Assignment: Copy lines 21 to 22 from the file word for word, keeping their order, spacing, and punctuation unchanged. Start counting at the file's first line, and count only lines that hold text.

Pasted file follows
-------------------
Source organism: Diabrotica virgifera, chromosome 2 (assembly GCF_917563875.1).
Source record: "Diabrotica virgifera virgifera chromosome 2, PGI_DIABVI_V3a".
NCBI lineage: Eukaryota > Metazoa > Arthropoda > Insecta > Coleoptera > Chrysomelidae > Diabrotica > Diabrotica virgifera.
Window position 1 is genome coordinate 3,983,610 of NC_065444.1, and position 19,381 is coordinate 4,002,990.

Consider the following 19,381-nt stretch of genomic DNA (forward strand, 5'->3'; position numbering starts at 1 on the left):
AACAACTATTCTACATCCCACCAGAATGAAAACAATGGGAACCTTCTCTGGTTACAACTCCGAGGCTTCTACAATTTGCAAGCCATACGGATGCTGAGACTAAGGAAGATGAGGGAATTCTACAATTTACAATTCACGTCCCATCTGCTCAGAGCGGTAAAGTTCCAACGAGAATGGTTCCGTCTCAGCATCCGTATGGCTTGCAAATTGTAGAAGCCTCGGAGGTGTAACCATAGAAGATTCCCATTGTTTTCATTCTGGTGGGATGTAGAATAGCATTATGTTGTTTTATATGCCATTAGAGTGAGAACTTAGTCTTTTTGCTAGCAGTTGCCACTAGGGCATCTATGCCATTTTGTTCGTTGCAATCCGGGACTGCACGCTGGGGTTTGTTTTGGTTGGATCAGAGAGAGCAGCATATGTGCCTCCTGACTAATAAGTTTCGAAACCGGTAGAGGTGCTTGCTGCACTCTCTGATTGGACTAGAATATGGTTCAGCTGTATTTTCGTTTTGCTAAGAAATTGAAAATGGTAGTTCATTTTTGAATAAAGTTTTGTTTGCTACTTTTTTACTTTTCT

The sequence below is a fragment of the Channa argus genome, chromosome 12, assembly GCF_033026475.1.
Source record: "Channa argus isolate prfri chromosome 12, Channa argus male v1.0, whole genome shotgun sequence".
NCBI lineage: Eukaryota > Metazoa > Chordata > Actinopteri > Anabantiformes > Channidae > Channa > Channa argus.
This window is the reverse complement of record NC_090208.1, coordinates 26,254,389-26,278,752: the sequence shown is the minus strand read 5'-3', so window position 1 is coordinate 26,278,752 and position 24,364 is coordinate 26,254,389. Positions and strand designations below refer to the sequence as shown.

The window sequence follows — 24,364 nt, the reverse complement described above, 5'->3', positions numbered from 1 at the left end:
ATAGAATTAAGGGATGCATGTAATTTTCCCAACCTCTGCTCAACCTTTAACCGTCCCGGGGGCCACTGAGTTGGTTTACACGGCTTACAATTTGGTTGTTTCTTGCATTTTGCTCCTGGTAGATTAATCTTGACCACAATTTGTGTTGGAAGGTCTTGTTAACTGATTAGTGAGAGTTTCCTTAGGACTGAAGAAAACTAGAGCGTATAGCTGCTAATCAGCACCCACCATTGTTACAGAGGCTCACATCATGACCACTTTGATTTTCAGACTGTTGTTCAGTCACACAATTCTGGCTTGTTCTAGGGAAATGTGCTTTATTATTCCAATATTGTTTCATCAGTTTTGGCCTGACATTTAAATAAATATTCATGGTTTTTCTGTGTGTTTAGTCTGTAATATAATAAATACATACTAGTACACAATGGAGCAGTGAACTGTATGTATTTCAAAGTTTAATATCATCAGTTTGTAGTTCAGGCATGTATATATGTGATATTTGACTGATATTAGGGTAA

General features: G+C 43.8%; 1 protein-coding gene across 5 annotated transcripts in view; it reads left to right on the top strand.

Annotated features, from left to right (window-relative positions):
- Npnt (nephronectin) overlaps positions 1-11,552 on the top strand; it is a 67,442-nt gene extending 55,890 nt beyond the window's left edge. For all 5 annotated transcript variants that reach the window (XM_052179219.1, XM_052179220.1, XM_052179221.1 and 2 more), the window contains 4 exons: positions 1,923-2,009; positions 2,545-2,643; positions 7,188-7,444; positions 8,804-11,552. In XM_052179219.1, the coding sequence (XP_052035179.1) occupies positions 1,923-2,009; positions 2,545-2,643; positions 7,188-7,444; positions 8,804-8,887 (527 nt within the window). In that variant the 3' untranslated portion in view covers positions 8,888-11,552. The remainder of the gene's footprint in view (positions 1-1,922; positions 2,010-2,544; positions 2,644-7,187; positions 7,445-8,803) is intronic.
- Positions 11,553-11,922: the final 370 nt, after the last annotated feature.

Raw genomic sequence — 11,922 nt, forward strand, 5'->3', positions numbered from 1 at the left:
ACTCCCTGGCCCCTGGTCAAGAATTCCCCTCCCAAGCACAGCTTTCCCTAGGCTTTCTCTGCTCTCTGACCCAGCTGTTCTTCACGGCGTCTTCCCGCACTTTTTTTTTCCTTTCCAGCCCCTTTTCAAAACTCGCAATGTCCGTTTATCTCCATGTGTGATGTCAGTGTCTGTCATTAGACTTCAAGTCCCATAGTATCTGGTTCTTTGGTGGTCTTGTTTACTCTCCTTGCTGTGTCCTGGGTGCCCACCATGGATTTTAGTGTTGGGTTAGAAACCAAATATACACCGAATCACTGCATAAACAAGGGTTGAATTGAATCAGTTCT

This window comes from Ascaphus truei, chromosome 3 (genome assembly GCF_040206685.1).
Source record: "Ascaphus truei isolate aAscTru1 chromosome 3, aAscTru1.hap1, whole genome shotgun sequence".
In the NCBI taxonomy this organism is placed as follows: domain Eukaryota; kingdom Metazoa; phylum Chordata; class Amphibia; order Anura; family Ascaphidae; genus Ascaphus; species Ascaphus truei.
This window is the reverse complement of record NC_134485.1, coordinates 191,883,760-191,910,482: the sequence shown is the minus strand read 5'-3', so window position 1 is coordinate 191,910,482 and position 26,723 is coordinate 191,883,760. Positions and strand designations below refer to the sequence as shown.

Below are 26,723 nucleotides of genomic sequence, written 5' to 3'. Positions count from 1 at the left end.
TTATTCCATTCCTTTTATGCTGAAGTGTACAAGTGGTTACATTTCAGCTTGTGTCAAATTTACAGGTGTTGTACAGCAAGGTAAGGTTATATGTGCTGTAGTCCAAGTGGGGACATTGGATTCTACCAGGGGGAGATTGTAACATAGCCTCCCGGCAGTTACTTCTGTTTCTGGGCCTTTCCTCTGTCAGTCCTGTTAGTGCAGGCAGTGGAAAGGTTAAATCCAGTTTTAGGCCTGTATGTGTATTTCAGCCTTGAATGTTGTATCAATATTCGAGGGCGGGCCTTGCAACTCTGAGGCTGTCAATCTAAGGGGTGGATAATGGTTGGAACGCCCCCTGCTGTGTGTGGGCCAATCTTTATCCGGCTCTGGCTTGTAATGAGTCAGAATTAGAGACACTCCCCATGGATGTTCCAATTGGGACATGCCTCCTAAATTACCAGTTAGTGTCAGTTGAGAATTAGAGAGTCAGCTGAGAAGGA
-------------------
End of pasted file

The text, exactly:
In the NCBI taxonomy this organism is placed as follows: domain Eukaryota; kingdom Metazoa; phylum Chordata; class Amphibia; order Anura; family Ascaphidae; genus Ascaphus; species Ascaphus truei.
This window is the reverse complement of record NC_134485.1, coordinates 191,883,760-191,910,482: the sequence shown is the minus strand read 5'-3', so window position 1 is coordinate 191,910,482 and position 26,723 is coordinate 191,883,760. Positions and strand designations below refer to the sequence as shown.